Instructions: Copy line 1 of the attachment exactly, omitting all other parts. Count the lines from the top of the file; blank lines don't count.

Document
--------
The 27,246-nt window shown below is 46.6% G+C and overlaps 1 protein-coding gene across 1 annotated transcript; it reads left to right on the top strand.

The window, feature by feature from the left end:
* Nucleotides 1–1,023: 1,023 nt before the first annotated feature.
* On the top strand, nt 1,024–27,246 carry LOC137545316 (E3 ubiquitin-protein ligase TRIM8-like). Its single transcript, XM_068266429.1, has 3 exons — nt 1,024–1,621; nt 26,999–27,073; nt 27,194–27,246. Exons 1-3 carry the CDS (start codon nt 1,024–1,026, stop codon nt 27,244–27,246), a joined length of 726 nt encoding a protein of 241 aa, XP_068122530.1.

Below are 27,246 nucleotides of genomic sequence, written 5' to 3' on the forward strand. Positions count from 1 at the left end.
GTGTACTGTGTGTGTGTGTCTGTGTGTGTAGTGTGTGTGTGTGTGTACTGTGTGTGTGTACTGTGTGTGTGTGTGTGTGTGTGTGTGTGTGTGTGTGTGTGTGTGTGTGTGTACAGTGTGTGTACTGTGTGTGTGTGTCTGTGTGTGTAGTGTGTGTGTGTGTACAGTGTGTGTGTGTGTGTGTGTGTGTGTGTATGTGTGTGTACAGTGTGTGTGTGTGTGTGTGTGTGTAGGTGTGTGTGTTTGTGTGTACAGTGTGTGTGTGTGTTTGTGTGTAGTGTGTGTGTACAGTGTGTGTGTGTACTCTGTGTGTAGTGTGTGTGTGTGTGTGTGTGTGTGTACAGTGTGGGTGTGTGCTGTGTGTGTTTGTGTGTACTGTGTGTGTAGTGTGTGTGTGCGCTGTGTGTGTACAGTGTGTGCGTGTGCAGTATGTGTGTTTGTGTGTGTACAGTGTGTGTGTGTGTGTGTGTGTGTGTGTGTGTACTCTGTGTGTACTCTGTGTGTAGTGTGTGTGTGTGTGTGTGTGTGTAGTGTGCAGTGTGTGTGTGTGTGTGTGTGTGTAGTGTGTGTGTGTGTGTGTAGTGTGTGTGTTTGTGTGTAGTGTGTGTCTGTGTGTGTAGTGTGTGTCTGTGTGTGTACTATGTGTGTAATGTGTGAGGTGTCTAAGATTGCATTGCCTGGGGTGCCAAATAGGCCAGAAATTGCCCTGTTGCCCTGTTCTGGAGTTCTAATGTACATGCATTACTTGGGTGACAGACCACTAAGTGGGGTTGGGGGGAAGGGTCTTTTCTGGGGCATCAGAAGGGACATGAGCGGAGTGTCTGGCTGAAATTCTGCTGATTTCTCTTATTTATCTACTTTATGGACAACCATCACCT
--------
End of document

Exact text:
The 27,246-nt window shown below is 46.6% G+C and overlaps 1 protein-coding gene across 1 annotated transcript; it reads left to right on the top strand.